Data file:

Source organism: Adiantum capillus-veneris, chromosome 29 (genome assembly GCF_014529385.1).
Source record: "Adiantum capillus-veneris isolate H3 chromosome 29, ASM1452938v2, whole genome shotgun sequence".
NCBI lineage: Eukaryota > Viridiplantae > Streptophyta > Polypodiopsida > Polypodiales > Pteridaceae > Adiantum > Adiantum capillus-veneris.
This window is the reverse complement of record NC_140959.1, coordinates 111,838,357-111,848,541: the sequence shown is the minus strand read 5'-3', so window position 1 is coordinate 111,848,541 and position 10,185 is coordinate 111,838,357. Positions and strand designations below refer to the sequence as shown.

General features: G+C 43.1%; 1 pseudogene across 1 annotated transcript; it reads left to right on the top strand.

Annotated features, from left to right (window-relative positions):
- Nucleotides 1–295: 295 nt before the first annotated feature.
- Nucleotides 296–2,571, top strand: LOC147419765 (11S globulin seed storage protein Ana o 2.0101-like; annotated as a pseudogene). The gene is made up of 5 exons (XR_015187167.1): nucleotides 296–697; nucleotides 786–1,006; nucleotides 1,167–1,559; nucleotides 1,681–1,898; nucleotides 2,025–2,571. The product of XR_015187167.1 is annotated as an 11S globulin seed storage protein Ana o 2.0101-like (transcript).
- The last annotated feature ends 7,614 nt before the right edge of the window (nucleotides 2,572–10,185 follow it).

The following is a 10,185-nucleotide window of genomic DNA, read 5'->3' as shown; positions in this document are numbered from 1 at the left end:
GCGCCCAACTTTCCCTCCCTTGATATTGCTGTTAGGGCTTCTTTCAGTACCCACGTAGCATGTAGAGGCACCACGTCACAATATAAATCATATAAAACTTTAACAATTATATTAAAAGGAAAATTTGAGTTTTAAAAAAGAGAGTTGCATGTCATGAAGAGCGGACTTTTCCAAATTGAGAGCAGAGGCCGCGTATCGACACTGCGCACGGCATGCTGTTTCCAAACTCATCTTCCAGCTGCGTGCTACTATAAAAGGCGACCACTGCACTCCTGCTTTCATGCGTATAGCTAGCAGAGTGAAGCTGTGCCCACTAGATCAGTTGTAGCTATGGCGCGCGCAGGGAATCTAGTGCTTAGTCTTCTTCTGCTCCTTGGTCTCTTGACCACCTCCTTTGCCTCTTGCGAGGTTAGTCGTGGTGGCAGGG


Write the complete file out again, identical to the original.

Source organism: Adiantum capillus-veneris, chromosome 29 (genome assembly GCF_014529385.1).
Source record: "Adiantum capillus-veneris isolate H3 chromosome 29, ASM1452938v2, whole genome shotgun sequence".
NCBI lineage: Eukaryota > Viridiplantae > Streptophyta > Polypodiopsida > Polypodiales > Pteridaceae > Adiantum > Adiantum capillus-veneris.
This window is the reverse complement of record NC_140959.1, coordinates 111,838,357-111,848,541: the sequence shown is the minus strand read 5'-3', so window position 1 is coordinate 111,848,541 and position 10,185 is coordinate 111,838,357. Positions and strand designations below refer to the sequence as shown.

General features: G+C 43.1%; 1 pseudogene across 1 annotated transcript; it reads left to right on the top strand.

Annotated features, from left to right (window-relative positions):
- Nucleotides 1–295: 295 nt before the first annotated feature.
- Nucleotides 296–2,571, top strand: LOC147419765 (11S globulin seed storage protein Ana o 2.0101-like; annotated as a pseudogene). The gene is made up of 5 exons (XR_015187167.1): nucleotides 296–697; nucleotides 786–1,006; nucleotides 1,167–1,559; nucleotides 1,681–1,898; nucleotides 2,025–2,571. The product of XR_015187167.1 is annotated as an 11S globulin seed storage protein Ana o 2.0101-like (transcript).
- The last annotated feature ends 7,614 nt before the right edge of the window (nucleotides 2,572–10,185 follow it).

The following is a 10,185-nucleotide window of genomic DNA, read 5'->3' as shown; positions in this document are numbered from 1 at the left end:
GCGCCCAACTTTCCCTCCCTTGATATTGCTGTTAGGGCTTCTTTCAGTACCCACGTAGCATGTAGAGGCACCACGTCACAATATAAATCATATAAAACTTTAACAATTATATTAAAAGGAAAATTTGAGTTTTAAAAAAGAGAGTTGCATGTCATGAAGAGCGGACTTTTCCAAATTGAGAGCAGAGGCCGCGTATCGACACTGCGCACGGCATGCTGTTTCCAAACTCATCTTCCAGCTGCGTGCTACTATAAAAGGCGACCACTGCACTCCTGCTTTCATGCGTATAGCTAGCAGAGTGAAGCTGTGCCCACTAGATCAGTTGTAGCTATGGCGCGCGCAGGGAATCTAGTGCTTAGTCTTCTTCTGCTCCTTGGTCTCTTGACCACCTCCTTTGCCTCTTGCGAGGTTAGTCGTGGTGGCAGGG